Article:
Colleen Moore
Special to the Bonanza

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July 4, 2012
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Meet Your Neighbor: Duane Meyer and#8211; protecting and serving Incline Village

INCLINE VILLAGE, Nev. — The newest captain at the Incline Village Substation is not new to law enforcement at all.

In fact, Capt. Duane Meyer has been involved with the Washoe County Sheriff’s Office for 17.5 years, originally starting out as a volunteer with the force in 1986. Since, he’s worked in detention, patrol, with the K9 unit and internal affairs. He was promoted to captain of the southern patrol division in February 2011; he took over command of the Incline Village Substation earlier this year.

“I’ve always wanted to be a police officer,” Capt. Meyer said of his long career with the sheriff’s office. “It’s one of those things where you just think about it, and know that’s what you want to do.”

Originally from Minnesota, Meyer moved to the Reno/Sparks area in 1973, where he still lives today. He worked for five and a half years as an aircraft mechanic in the military, while beginning his law enforcement career as a volunteer in 1986. Since, he’s worked his way up, from the reserve department, deputy, patrol, K9 unit (including handling his own dog, which Meyer referred to as the best job law enforcement offers), sergeant, lieutenant, dispatch and finally captain of patrol.

Meyer is content where he is now, in terms of working in Incline Village and in the patrol division.

“In June 2009, I came up to Incline and was lieutenant over dispatch for a year and a half. Then I got promoted to captain and I got to stay right where I’m at (in Incline Village). I love it up here,” Meyer said of working in Incline Village.

As captain, Meyer oversees about 40-45 people in the southern patrol division. The southern division includes all areas south of I-80 to Carson City, including Verdi. He spends much of his time studying and analyzing crime trends in the area to try and prevent further crimes. He also makes sure his lieutenants and sergeants are in the right places, performing traffic enforcement or responding to calls as necessary.

“That’s what my responsibility is — to make sure that our personnel are deployed appropriately in order to fight those trends that we have,” Meyer explained.

Meyer and his team use crime evaluation statistics to identify trends in crimes or traffic violations, and deploy personnel as necessary to try and combat the trends, Meyer said.

Meyer added that currently burglaries are a trend throughout the southern division.

“People have to lock their stuff up. We don’t live in a small community any more,” he said. “Burglaries are what we call crimes of opportunity. If they find an open door in a car, they’re going to go in it, search it and find whatever they want.”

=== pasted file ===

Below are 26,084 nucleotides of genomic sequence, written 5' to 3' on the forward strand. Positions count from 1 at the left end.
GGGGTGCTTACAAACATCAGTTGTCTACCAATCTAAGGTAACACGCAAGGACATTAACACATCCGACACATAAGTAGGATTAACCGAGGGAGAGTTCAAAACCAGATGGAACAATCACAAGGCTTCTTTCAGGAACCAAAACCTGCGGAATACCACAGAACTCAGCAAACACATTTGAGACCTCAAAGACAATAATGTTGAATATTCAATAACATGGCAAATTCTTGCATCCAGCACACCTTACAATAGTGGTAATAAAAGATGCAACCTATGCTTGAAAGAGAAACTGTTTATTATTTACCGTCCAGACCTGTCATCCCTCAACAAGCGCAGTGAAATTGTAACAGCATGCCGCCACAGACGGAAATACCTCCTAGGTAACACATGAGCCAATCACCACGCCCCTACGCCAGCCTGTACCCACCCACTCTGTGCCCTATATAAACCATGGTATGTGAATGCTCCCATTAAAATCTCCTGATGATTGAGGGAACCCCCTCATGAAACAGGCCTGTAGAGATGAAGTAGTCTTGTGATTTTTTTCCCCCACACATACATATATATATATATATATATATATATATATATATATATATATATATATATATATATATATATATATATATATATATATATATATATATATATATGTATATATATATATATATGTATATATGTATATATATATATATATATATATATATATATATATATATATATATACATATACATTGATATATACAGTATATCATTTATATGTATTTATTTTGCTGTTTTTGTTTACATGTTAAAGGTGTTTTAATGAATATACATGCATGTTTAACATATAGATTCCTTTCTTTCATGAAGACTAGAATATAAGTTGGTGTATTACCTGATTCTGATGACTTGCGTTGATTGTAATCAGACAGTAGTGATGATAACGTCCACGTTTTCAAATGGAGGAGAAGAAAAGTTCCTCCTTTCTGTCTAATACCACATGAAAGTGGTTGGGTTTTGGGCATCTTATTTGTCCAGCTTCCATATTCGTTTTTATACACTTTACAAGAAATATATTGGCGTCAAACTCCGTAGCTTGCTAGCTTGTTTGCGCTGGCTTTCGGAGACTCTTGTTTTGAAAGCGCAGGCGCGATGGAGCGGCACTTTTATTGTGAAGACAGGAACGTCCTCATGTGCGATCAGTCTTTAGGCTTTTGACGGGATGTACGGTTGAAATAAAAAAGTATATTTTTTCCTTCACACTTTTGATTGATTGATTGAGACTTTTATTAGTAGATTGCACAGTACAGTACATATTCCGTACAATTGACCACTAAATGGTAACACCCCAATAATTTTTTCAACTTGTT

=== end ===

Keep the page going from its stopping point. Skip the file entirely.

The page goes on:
Capt. Meyer urges community members to lock their vehicles and homes, and keep valuables out of sight from criminals.

Another part of Meyer’s job as captain is to keep a pulse on the community and resident complaints.

“We try to let (the community) know we’re out there and identify what their needs are, and try to address those as we can,” he said.

Capt. Meyer has been living and working in the Truckee-Tahoe area for a long time, and has become part of the community, both as a law enforcement official and a regular guy. In his free time, Meyer enjoys flying planes (he received his pilot’s license three years ago), along with being a volunteer ski patrol and spending time with his wife and two children.

“I enjoy working with the public a lot. It can be really interesting,” Meyer said. “Contact with citizens is one of my favorite things to do. It’s fun, it really is.”

While others are off at the beach, boating, hiking or enjoying one of the many other activities that Tahoe offers during the summer, Meyer and his team will be busy at work. Meyer added that during both winter and summer, Incline Village and the surrounding areas receive a lot visitors, increasing the number of citizens his team must watch out for.

“Our goal is to make sure people are safe,” Meyer said. “We want a safe and secure environment for our citizens.”

Meyer explained that while his job is rewarding, it is often difficult as well.

“It’s not easy to always be the bad guy ... understanding what our goal is and why we’re out there may be a big step toward creating a better relationship between the citizens and police officers,” he said. “We’re not out to get them, we’re just out to maintain safety and security.”

Capt. Meyer and the Incline Village Substation encourage locals and visitors alike to create a dialogue for the betterment and safety of the community. He stressed that the door is always open for communication.

“In our mind, it’s critically important that we work together with the community. That’s one of our biggest goals: to work in partnership with the community,” Meyer said. “We can’t do this job alone. We cannot be everywhere — we have to rely on the community to be a part of what we do. Without them, we can’t do it.”


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Tahoe Daily Tribune Updated Jul 4, 2012 11:06AM Published Jul 4, 2012 11:05AM Copyright 2012 Tahoe Daily Tribune. All rights reserved. This material may not be published, broadcast, rewritten or redistributed.